Defiant New Zealand mosque attack suspect charged with murder

Defiant New Zealand mosque attack suspect charged with murder

Defiant New Zealand mosque attack suspect charged with murder

Leaders, organisations and the media around the world expressed disgust and sorrow at the killing of 49 people in shootings at two New Zealand mosques on Friday, attacks that many blamed on the demonisation of Muslims by the West.

Brenton Tarrant appeared in court on Saturday charged with murder over the attack. His hands were handcuffed and he was wearing prison clothes.

He was flanked by two police officers and showed no emotion as the judge addressed read out a single murder charge.

Tarrant has been identified as a suspected white supremacist, based on his social media activity. Police said more charges would follow. He did not request bail and was taken into custody until his next court appearance which is scheduled for April 5.

Yama Nabi said his father Haji Daoud, who came to New Zealand from Afghanistan in 1977, was killed at the Al Noor mosque.

"I blame these increasing terror attacks on the current Islamophobia post-9/11", Pakistani Prime Minister Imran Khan posted on social media.

Alpers said that Ardern had the opportunity to introduce sweeping gun reform, starting with the restriction of semi-automatic rifles and the creation of a central gun register, provided she acted quickly.

"For these people who are victims in these mosques - they are refugees, they are people who are from our migrant communities who've chosen to live in New Zealand, thinking they would find a safe place where they could be free in their religion and their culture".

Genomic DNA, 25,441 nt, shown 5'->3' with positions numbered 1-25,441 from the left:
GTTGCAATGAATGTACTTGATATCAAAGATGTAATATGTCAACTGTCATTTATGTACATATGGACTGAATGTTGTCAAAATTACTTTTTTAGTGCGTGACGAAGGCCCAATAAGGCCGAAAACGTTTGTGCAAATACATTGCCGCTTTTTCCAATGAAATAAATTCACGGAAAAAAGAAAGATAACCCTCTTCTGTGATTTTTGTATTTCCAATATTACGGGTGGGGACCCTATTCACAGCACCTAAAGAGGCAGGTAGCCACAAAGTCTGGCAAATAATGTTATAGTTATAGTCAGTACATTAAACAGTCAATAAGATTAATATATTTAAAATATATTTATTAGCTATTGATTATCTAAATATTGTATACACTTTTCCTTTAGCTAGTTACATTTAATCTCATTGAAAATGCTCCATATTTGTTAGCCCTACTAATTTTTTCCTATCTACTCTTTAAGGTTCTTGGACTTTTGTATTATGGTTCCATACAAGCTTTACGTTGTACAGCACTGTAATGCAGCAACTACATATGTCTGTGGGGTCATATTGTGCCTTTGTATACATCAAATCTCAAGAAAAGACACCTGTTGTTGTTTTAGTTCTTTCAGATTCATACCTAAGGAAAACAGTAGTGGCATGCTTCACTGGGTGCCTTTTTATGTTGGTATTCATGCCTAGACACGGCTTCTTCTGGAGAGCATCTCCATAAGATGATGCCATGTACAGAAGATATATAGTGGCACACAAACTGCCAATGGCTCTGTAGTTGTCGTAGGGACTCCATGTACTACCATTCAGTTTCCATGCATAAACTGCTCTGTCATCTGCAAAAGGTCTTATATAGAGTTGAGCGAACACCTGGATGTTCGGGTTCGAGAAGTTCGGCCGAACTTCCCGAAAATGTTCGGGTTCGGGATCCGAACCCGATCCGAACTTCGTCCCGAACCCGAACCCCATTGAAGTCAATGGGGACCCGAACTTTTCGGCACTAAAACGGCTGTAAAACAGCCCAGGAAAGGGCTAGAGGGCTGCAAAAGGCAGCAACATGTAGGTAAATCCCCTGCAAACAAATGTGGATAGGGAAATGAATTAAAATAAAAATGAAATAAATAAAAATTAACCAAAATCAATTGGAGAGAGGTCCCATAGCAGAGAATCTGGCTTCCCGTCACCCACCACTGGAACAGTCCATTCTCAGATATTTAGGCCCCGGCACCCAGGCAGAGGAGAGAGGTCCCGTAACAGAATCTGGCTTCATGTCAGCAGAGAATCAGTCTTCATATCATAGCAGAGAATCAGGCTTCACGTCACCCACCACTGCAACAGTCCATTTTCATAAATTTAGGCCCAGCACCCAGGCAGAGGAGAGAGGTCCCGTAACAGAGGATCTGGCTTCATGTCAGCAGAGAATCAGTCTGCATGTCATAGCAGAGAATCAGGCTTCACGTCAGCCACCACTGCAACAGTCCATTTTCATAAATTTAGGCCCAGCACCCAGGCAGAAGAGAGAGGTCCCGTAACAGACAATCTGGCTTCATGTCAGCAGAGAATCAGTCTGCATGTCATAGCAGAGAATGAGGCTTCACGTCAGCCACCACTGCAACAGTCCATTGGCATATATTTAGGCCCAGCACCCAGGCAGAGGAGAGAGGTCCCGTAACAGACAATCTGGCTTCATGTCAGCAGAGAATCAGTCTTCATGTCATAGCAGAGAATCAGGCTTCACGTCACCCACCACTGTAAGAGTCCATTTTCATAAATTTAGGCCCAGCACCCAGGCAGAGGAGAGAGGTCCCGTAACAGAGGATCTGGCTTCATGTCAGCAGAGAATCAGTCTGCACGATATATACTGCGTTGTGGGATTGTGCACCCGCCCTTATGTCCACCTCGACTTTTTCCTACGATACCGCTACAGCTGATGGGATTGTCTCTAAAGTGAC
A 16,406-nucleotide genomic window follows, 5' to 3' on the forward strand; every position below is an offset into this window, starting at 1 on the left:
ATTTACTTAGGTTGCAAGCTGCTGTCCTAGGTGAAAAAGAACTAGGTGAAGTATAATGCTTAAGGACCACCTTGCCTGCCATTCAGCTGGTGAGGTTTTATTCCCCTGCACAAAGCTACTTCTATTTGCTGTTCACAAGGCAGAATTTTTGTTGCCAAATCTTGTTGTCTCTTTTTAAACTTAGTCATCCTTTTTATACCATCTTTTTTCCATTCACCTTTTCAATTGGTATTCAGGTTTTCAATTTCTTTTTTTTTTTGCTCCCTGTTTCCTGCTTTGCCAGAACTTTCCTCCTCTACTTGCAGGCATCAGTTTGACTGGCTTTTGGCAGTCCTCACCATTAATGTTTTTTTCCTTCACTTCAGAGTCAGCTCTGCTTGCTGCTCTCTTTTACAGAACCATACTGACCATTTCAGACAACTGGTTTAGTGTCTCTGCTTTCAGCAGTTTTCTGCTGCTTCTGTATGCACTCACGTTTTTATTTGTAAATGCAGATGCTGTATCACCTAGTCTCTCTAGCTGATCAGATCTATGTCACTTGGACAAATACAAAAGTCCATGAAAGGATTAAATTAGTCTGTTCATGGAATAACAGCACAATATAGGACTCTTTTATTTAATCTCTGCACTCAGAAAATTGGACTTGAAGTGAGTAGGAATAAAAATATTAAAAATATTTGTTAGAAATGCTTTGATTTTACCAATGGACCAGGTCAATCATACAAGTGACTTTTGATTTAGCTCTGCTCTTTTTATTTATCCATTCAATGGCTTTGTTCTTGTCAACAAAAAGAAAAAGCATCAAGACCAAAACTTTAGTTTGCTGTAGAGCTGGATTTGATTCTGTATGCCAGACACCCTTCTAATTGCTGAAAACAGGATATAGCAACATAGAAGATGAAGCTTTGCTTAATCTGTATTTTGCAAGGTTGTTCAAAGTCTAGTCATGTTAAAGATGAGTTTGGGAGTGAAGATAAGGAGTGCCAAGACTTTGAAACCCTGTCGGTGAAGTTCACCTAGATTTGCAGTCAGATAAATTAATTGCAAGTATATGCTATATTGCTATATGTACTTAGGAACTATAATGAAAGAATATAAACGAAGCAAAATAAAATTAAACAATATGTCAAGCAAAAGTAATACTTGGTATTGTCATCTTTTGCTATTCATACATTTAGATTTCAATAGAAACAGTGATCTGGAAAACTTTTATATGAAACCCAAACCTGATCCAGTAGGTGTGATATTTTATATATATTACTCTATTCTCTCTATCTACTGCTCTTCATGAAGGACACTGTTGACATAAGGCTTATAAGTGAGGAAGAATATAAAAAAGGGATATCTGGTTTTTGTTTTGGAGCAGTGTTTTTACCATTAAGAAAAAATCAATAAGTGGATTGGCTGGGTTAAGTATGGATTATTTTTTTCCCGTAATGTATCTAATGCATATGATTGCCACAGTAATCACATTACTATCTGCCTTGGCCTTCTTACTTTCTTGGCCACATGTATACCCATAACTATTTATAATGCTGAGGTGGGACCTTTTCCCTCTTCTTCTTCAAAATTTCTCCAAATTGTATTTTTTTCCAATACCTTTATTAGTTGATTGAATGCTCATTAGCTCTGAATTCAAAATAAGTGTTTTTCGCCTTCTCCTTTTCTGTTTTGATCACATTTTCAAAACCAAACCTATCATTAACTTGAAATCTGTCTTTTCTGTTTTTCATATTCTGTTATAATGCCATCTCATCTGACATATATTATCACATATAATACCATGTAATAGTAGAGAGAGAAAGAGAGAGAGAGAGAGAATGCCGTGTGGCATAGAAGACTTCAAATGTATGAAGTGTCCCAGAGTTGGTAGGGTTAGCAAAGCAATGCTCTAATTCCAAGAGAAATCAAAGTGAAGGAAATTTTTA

Mr Bainimarama also said his government will be working closely with authorities in New Zealand to monitor the welfare of Fijians in Christchurch. "I convey the message of love and support on behalf of New Zealand to all of you", she said.

"The regulation of guns in New Zealand is categorised as restrictive", say the authors of the database. "I'd like to take him back to Afghanistan, this is his homeland", Omar Nabi said.

The manifesto also included a single reference to US President Donald Trump in which the author asked and answered the question of whether he was a Trump supporter: "As a symbol of renewed white identity and common goal?" A man who claimed responsibility for the shootings left a 74-page anti-immigrant manifesto in which he explained who he was and his reasoning for the attack.

But Yasalar said there is no escaping the horrendous magnitude of the events in Christchurch.

Alpers said the gun lobby was unlikely to be able to mount an argument that the public would accept in the wake of the worst massacre in New Zealand's recent history. On Saturday morning, dozens of people stood silently, facing the building as police went about their work. He then walks outside, where he shoots at people on the sidewalk.

Children's screams can be heard in the distance as he returns to his auto to get another weapon.

New Zealand, with a population of five million, has relatively loose gun laws and an estimated 1.5 million firearms, or roughly one for every three people. After walking back outside and shooting a woman there, he gets back in his auto, where the song "Fire" by English rock band "The Crazy World of Arthur Brown" can be heard blasting from the speakers.

The Al Noor mosque sits opposite a grand English-style park filled with towering oak trees. The singer bellows, "I am the god of hellfire!" and the gunman drives away. Mark Nichols told the New Zealand Herald he heard about five gunshots and a worshipper returned fire with a rifle or shotgun.

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